Sunday, October 28, 2012

Breaking the Devil's Heart (Logic of Demons #2) by H.A. Goodman

Quoted from GoodReads:  When Stewart and Layla recruit a demon to spy on the Devil, their decision takes them on whirlwind ride through the afterlife. Journey alongside this young couple in H. A. Goodman’s new novel, Breaking the Devil’s Heart, and join forces with a teenage Angel outcast to bankrupt Satan's underground Company and save Heaven from civil war. H. A. Goodman's Breaking the Devil’s Heart is a rollercoaster afterlife experience that tests a young couple's love, their grasp on reality, and the essence of human nature. What happens when Stewart and Layla tour Hell’s Marketing Department and Stock Exchange? What happens when their relationship is tested by Satan? This book is unlike anything you’ve ever read, or ever thought the afterlife might be like. Breaking the Devil’s Heart is an enlightening look into an alternate world, a new afterlife, and a profound journey inside the human conscience.
Breaking the Devil's Heart

Initially, I found this book to be a tiny bit reminiscent of A Christmas Carol, the author H.A.Goodman, takes the reader on a trip through heaven and hell, complete with demons and angels.  That is where the comparison ends.  It combines fantasy/paranormal with actual factual events.  The result is thought provoking, to say the least.  This is a different type of fiction, that you  definitely need to be in the mood for.  I really can't assign a genre to this one.   It makes the reader think and question.  This isn't a light, entertaining tale, although I found quite a bit of fun within the very serious message.   Warning:  Religious fundamentalist probably won't see the humor in this one and should give it a pass.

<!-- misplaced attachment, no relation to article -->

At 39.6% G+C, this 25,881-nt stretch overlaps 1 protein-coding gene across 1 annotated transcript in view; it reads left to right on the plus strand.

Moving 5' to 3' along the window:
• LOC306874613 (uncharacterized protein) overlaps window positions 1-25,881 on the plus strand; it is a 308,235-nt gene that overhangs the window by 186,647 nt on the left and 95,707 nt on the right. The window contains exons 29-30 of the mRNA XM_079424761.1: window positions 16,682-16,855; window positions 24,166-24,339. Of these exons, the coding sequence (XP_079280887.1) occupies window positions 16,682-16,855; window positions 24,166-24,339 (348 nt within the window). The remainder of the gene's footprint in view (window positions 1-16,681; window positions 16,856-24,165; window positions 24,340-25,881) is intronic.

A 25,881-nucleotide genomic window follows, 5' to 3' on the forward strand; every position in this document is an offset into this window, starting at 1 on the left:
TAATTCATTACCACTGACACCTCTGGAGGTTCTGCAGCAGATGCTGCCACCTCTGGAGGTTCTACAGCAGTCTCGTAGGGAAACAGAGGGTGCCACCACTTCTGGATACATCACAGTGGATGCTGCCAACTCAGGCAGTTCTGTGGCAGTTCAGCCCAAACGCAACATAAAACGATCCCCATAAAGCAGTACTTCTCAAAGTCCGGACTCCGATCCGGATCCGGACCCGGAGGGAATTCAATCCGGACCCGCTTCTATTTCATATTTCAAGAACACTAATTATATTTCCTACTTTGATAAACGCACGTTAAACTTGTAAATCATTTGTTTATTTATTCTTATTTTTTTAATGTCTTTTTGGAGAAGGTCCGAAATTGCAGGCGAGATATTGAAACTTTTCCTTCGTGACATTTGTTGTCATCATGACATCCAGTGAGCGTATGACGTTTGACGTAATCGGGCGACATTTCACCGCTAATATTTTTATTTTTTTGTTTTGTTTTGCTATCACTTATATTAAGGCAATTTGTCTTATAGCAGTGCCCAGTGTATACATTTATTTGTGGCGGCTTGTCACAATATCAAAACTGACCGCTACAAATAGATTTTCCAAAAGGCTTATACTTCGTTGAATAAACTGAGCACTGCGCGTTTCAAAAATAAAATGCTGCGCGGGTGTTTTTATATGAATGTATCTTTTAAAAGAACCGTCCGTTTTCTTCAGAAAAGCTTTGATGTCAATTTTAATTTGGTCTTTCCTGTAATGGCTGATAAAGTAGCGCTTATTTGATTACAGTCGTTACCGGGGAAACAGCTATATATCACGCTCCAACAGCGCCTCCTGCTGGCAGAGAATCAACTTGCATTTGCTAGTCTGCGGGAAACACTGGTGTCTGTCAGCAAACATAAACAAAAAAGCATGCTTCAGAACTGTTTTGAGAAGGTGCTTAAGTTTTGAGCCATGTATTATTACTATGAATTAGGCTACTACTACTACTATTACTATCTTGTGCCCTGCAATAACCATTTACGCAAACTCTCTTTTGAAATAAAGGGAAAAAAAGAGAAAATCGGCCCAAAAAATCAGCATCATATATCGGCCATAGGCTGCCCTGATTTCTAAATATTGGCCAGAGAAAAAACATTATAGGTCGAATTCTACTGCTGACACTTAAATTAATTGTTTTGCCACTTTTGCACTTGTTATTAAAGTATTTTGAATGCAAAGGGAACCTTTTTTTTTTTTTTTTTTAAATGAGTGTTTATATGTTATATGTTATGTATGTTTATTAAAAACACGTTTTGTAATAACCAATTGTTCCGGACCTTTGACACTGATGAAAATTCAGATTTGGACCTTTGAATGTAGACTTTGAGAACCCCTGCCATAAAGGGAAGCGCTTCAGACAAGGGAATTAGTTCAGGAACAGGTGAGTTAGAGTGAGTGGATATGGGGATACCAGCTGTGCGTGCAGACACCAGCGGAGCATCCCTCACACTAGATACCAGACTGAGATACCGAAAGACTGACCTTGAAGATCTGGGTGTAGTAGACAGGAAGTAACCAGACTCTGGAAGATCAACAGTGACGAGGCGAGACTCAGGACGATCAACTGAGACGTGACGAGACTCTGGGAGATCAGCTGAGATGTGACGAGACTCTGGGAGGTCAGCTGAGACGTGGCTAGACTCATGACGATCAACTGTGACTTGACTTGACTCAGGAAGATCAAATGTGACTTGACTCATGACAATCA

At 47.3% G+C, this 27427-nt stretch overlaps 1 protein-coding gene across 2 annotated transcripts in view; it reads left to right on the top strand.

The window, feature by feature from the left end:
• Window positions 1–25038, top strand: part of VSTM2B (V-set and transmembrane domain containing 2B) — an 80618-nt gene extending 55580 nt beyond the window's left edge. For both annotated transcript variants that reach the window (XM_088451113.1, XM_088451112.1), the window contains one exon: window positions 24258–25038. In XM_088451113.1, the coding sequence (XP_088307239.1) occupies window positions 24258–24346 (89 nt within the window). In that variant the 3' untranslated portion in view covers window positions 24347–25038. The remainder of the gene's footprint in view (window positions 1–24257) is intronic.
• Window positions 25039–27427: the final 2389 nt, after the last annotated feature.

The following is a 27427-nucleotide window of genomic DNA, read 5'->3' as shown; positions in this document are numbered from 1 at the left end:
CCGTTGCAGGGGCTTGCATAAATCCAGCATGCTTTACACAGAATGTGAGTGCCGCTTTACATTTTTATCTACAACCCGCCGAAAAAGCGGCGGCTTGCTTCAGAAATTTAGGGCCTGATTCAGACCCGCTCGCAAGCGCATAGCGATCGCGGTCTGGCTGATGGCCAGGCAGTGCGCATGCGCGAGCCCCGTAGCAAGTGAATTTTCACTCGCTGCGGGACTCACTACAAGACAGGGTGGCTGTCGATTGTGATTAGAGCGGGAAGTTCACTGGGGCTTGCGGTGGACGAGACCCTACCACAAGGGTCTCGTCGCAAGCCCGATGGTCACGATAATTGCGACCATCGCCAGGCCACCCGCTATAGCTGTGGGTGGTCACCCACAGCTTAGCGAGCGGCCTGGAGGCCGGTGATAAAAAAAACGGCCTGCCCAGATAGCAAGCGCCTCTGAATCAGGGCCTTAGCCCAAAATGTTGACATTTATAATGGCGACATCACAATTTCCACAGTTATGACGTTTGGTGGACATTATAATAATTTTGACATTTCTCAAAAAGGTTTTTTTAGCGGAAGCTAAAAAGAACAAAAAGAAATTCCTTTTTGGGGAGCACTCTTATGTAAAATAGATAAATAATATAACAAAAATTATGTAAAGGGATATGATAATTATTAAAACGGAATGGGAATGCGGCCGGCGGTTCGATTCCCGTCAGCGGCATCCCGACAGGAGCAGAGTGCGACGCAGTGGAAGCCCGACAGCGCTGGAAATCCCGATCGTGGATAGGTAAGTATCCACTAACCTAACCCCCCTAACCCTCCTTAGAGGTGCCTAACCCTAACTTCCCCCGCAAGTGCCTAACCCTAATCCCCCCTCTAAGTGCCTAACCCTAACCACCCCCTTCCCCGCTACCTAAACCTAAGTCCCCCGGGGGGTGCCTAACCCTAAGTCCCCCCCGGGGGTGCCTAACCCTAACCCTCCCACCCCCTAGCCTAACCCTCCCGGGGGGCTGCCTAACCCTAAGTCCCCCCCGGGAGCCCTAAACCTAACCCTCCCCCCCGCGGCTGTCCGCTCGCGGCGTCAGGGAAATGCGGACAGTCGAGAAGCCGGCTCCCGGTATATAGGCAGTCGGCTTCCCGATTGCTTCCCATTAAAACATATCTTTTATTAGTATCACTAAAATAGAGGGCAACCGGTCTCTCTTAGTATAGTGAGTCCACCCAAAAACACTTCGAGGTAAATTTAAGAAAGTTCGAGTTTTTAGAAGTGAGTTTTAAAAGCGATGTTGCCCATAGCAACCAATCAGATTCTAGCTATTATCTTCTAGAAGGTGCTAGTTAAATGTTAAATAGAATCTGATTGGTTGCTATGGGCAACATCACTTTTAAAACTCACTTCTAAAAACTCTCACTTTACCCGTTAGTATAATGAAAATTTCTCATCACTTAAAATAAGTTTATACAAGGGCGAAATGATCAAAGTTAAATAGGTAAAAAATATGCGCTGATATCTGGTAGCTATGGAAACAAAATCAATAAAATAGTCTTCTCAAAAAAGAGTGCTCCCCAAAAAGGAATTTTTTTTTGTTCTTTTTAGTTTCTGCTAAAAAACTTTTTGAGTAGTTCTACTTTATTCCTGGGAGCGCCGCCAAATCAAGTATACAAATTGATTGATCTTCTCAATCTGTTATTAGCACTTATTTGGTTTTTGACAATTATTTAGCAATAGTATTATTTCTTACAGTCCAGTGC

The world building was very well done.  In this case, the fantasy world is the afterlife, specifically heaven and hell.  The author presents a truly unique picture of his version of the afterlife.  He includes tremendous amounts of detail within his narration, giving the reader a vibrant picture of this world.

The feature of this novel that I liked the most was the time travel that the characters experience.  They travel back in time to some of the most horrific events in history and re-examine the events.  It made me ask-  How have we allowed the victors to "spin" these events?  What really happened and how did we/they justify these events?  Although, these were some of the darkest moments in the novel, they were also the most dramatic and interesting points of the novel.

My only criticism is that this book could use some good objective editing.  At time, I found some of the dialog tedious, bordering on corny.  It detracted from the overall message of the novel. An experienced editor would really help tighten up the writing and make the plot flow seamlessly.

This is not a fast read.  The plot is extensive and unexpected at times, and as I noted above can get somewhat slow.   I found that I needed to read it in small installments and give myself time to digest and ponder the meaning of each portion that I had read.  Trying to read this book too quickly, will result in missing out on some of the philosophical internal conversations that are really one of the best things about this book.

This is not a "feel good" type of story, but it is a refreshing change of pace from some of the plots I have read lately.  This is one that stays with you for a long time.

Special thanks to the author for providing a review copy  (and having the patience to wait) in exchange for my honest review.

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